One of the major theories, in this case, is that the entire video is a hoax: a viral video of some sort, which was made by a group of teenagers after a few drinks, who were just having fun or trying to take the piss out of someone. Some have theorized that it wasn't even made in the late 1980s or early 1990s (as you'd assume from the footage itself) but was made in recent times with some outfits, props, and an old camcorder.
This hoax theory is actually backed up by a few solid points. The person in the video (who we'll use the name "Anthony" to describe from here on out), seems to make up a lot of grave-robbing "facts." The advice he gives on how to silence witnesses (knocking them out so that they think they had a dream) and how to clean/preserve bones is not only downright horrible, but it's almost cartoonish. Some of his other advice - such as advising against getting drunk before robbing a grave and even promoting "getting laid" ahead of time - seems like stuff a teenager would say to his friends if he wants to sound cool.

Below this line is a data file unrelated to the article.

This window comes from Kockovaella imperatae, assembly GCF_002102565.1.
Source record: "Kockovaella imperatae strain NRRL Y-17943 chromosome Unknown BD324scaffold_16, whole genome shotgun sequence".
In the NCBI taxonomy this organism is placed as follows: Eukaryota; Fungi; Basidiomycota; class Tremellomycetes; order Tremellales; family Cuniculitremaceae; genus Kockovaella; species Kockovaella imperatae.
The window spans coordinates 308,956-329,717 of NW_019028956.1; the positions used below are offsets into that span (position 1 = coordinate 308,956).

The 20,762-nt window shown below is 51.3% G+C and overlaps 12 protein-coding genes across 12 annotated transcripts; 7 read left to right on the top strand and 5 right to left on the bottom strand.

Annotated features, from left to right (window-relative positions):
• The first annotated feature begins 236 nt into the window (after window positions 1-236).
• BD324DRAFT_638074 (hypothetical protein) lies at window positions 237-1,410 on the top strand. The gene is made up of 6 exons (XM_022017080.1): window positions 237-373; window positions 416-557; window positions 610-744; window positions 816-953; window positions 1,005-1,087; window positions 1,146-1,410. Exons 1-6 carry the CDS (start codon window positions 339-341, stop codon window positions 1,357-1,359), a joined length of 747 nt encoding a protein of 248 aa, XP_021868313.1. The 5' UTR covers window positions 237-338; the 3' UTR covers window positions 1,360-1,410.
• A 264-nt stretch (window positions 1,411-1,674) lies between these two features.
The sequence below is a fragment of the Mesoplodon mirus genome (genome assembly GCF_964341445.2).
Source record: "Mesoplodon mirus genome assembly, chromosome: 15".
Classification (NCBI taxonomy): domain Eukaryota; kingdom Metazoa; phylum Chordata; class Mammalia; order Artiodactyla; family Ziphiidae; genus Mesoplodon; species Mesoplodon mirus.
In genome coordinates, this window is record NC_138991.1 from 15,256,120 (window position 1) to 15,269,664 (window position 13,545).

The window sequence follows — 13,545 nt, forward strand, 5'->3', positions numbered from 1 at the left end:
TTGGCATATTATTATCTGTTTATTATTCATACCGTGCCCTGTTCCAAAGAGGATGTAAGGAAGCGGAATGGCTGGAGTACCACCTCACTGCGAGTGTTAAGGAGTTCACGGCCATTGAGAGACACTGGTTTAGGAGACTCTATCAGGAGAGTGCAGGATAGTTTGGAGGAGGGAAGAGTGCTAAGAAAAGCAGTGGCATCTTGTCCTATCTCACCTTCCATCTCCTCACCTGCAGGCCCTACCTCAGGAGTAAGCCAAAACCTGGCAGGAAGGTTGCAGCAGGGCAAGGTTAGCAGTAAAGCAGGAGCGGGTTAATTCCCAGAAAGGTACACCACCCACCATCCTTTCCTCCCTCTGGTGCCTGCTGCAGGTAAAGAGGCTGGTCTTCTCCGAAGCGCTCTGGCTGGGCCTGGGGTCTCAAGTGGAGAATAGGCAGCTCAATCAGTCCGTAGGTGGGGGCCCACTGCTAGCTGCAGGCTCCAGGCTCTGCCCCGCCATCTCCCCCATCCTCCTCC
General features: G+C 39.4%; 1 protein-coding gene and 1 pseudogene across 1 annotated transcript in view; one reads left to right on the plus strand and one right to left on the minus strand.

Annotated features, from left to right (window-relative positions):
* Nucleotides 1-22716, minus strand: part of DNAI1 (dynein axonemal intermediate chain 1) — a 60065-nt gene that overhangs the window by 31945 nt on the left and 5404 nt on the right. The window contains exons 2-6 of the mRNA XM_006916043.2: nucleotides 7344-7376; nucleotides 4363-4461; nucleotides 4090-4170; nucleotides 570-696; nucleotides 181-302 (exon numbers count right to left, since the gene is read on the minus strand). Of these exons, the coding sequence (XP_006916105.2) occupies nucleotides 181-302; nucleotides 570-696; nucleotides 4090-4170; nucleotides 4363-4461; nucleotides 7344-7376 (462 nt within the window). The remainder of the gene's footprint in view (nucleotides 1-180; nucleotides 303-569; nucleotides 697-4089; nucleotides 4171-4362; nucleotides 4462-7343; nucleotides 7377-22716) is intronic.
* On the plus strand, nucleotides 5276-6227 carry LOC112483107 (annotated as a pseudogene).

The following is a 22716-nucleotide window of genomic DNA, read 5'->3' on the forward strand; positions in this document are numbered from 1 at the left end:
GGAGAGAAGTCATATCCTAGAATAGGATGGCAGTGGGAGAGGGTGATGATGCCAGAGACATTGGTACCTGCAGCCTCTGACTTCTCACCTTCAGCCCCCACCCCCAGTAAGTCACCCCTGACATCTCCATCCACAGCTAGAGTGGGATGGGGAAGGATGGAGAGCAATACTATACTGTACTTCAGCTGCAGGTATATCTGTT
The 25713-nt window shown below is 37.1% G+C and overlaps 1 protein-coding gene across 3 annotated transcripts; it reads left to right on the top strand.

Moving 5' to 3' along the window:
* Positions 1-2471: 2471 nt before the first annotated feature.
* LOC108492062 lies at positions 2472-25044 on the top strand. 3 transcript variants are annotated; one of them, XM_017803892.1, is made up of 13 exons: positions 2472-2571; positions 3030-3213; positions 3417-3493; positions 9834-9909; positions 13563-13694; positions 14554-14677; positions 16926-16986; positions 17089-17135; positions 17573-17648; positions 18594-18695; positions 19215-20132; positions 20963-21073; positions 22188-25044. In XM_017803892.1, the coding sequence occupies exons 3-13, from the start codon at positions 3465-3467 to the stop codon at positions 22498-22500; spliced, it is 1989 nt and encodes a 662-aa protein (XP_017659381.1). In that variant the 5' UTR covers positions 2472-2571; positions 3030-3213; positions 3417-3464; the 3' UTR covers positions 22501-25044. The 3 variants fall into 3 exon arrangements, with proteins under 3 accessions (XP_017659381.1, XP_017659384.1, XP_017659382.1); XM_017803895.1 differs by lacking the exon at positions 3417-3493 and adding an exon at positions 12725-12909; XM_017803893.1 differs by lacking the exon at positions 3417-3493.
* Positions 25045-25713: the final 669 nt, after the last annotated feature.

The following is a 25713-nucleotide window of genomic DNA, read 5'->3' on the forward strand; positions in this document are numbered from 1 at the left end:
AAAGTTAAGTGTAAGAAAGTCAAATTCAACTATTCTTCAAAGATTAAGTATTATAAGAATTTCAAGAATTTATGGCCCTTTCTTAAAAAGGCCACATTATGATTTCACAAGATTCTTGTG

"Anthony" also claims to have sold skulls and other human remains to "magic shops" in the area, which doesn't sound like something that would happen in real life. However, it is worth noting that until just recently, human skulls were being sold online for hundreds or even thousands of dollars, and that brings us to our next point: the argument against this video being a hoax.
As I just hinted at, individuals were able to sell real human skulls through websites like eBay up until 2016. That's not a joke. eBay had to release a statement, formally putting an end to the practice of selling human remains, and outlawing the sale of all human body parts (except for hair) from that point forward. On other (seedier) websites, it's still possible to purchase human skulls - medical and otherwise - to this day.